Written by the 2nd year students, MPhil Textile Conservation, compiled and edited by Emma Smith.
For the last course of the first year of the MPhil Textile Conservation, we undertake a six week minimum work placement, giving us an opportunity to put the skills we have learnt in the first year into practice in a real world conservation studio. This year the placement institutions we chose were largely UK based, with placements undertaken at The British Library, The British Museum, National Museums Scotland, People’s History Museum, and Victoria and Albert Museum, as well as further afield at the Rijksmuseum in Amsterdam and The Textile Museum in Washington DC. In this two part blog, you can follow some short excerpts of our experiences over the summer placements. Part 1 covers Placements around and about, whilst Part 2 concentrates on those in central London.
Eva (Rijksmuseum and The Textile Museum )
Early on in the first year, when Karen Thompson, our placement convenor, offered us museums for placements, I instantly knew that I wanted to go abroad and gain as much international experience as possible. In the end I decided to have two placements in two different countries – one ‘official’ placement at the Rijksmuseum in Amsterdam, and the other one at The Textile Museum in Washington DC. During my 16-weeks in total, I was able to conduct interventive treatments on museum objects both flat and 3D, help with costume mounting and preparing mannequins for a chintz-exhibition, work with European and East Asian textiles, tapestries and Turkish carpets and help with installation and de-installation of objects from various material groups.
The most interesting part was the people I met and the discussions I had about their experiences in the field of textile conservation. Both studios at the Rijksmuseum and The Textile Museum have, besides their mission to care for their collection, an aim in public engagement and research. In addition to my experiences in interventive conservation I was therefore able to help organise various workshops and conferences. One of the highlights was definitely the ICOM-Costume Annual Meeting in the Netherlands, for which I volunteered during the whole week and gained an insight into the effort required to plan such an event. Another highlight was the opportunity to go to Washington DC and experience conservation in a North-American museum. I particularly enjoyed the very interesting methods of mount-making I learned in the USA and my visit to the conservation studios at the National Museum of the American Indian (NMAI), which showed me how diverse the world of textile conservation actually is.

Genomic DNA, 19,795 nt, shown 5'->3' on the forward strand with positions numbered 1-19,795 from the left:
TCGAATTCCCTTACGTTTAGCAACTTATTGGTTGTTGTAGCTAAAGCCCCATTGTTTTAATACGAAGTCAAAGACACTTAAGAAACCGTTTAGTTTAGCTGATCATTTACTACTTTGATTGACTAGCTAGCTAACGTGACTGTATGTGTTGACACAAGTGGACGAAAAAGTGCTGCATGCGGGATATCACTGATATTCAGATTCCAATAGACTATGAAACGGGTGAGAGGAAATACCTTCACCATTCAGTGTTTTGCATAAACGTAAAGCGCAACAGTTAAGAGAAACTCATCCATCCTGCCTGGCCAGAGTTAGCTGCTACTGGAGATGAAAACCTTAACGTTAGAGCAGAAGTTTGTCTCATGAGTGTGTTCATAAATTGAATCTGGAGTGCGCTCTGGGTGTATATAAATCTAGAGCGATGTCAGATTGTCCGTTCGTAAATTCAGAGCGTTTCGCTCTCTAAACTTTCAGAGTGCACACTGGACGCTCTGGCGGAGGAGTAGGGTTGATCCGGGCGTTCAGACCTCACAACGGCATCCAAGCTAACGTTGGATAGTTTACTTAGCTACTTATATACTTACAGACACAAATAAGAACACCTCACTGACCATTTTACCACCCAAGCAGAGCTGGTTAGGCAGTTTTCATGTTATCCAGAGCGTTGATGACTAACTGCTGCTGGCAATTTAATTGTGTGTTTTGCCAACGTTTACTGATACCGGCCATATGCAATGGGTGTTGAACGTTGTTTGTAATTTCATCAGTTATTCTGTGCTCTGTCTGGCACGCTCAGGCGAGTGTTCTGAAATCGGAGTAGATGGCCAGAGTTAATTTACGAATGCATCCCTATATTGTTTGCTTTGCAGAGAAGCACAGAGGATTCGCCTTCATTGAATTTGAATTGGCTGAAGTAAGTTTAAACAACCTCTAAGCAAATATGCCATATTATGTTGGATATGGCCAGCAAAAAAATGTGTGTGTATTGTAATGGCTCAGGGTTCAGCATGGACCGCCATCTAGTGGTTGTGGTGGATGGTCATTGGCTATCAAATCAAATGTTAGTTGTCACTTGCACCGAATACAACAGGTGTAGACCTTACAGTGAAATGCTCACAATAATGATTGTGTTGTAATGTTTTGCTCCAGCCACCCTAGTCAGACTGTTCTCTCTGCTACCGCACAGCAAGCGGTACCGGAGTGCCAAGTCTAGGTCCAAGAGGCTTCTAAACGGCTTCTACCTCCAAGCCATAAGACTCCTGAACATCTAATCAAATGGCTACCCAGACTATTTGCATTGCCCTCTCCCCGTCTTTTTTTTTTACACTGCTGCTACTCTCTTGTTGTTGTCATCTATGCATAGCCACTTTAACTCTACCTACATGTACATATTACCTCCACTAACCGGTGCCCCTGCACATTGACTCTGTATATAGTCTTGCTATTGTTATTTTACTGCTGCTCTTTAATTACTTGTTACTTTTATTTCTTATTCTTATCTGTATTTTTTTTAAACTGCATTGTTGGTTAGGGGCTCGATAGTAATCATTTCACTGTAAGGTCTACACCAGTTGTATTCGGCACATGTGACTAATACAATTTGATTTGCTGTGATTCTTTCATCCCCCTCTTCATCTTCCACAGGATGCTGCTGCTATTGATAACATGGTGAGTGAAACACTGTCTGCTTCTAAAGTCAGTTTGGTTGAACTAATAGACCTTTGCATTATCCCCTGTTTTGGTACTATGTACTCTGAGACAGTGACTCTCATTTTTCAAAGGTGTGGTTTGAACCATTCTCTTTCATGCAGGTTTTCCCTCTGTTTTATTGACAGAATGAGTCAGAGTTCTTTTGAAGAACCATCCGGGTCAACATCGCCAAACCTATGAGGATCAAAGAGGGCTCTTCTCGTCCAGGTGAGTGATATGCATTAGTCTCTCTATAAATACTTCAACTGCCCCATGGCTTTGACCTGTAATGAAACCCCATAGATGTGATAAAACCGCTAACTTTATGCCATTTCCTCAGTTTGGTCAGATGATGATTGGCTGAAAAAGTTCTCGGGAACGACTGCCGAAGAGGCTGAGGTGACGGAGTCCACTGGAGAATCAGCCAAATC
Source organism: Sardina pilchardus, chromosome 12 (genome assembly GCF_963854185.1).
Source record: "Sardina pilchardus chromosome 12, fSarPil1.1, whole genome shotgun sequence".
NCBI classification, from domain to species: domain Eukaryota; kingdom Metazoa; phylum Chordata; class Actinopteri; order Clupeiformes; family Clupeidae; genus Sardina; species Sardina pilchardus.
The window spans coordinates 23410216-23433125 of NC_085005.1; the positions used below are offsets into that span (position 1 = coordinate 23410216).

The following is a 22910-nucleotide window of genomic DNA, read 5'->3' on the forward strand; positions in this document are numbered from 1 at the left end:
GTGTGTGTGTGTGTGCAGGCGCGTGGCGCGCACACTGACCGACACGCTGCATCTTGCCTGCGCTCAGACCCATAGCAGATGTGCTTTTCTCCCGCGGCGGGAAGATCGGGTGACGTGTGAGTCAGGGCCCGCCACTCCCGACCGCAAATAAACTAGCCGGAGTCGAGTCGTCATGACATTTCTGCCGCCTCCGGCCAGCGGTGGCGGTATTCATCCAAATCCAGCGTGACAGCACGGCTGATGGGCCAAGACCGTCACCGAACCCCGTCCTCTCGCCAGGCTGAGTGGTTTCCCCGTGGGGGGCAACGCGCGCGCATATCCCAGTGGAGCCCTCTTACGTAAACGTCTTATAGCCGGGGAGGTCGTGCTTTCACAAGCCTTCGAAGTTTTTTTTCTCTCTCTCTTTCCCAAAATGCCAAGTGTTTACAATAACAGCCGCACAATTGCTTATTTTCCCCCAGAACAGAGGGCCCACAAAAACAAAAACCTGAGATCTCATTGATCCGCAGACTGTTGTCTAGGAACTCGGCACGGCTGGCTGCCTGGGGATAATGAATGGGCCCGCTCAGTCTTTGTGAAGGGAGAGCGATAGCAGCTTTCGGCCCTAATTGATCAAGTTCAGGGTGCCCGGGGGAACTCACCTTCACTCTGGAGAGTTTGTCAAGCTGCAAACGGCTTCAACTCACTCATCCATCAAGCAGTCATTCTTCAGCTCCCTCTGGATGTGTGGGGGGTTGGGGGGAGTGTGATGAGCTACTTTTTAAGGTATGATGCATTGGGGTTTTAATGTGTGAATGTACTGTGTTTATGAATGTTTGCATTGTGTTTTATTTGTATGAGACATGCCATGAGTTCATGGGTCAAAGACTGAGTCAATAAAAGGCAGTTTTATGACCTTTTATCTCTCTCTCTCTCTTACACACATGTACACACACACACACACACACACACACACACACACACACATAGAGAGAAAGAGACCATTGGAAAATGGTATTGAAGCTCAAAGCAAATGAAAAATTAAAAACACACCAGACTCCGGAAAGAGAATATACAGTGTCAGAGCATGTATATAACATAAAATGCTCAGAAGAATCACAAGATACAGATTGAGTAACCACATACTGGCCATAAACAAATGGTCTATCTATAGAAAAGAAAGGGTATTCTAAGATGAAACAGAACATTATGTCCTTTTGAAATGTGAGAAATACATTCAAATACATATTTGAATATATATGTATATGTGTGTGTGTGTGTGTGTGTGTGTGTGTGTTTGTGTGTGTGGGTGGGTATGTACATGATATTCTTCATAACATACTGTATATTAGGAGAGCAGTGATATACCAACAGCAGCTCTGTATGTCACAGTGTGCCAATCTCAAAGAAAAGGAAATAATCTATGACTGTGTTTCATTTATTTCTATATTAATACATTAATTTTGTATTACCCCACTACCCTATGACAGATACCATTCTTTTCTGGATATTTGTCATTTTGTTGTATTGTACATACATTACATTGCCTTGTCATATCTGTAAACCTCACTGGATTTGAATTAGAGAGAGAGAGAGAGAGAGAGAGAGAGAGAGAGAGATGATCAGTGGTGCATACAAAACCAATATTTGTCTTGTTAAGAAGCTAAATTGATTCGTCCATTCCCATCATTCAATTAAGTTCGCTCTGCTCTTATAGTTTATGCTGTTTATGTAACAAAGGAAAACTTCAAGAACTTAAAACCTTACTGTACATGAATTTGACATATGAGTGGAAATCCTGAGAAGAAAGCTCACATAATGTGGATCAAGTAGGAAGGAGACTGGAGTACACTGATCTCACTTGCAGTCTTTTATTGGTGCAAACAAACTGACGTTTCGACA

Chuance (People’s History Museum )
My placement at People’s History Museum in Manchester was for 8 weeks. I worked in the Textile Conservation Studio under the supervision of Senior Textile Conservator, Jenny van Enckevort. Apart from the interventive and preventive conservation project works, I also had the opportunity to attend acquisition meetings where I gained insights into wider museology practice. One of the highlights of my placement was being involved with object viewing, where I got to experience handling large historical banners and appreciate them up close! If you are visiting Manchester, do make a visit to PHM and remember to catch the conservators in action at the textile conservation viewing area!
Andrea (National Museums Scotland and Victoria and Albert Museum )
My summer placement started at the National Museums Scotland in Edinburgh with the Textile and Paper Conservation department. During my six weeks there, I inserted patches into 18thC. Chinese trousers, wet cleaned a sampler, mounted costumes, helped Preventive Conservation package horse collars at the National Museum of Rural Life, undertook dye analysis with the analytic scientist, helped install a new major exhibition, and much more. After a week of working on our summer writing assignment, I began a second four week placement at the Victoria and Albert Museum in London, focussing mainly on mounting. I mounted several Korean men’s hat, a task which included constructing a male mannequin with Fosshape™ and papier-mâché from the collarbone up, to match a female one already available. I also mounted a Korean woman’s headdress, which required me to make hair out of paper that would interpret and support the heavy object. All of the projects that I worked on this summer were challenging and tested the skills that I had gained during the first year at the CTC. The teams at both museums were lovely to work with, and I appreciate all that they shared with me!
Kayla (Knole Conservation Studio)
My placement was at the Knole Conservation Studio, at the National Trust property Knole House in Kent under the supervision of Heather Porter, Senior Conservator (Upholstery). The placement gave me an opportunity to learn about upholstery conservation, a specialty within conservation in which I would like to specialize in the future. Throughout the placement I was introduced to different textile and upholstery conservation techniques practiced by my supervisor and contract conservators and I undertook the conservation of several upholstered stools from Knole’s large collection of Stuart furniture. Knole Conservation Studio is an open-to-the-public studio; therefore I was able to engage with visitors by demonstrating conservation techniques and speaking to incoming tours about ongoing treatments in the studio. In addition to working in the studio, I assisted the housekeeping team on two occasions with cleaning of the showrooms. This gave me a glimpse into how preventive conservation is practiced in a historic house. My placement at Knole has given me experience in upholstery conservation and furthered my practical knowledge of preventive conservation, which will be instrumental as I continue to develop as a professional in the second year of the program at the CTC.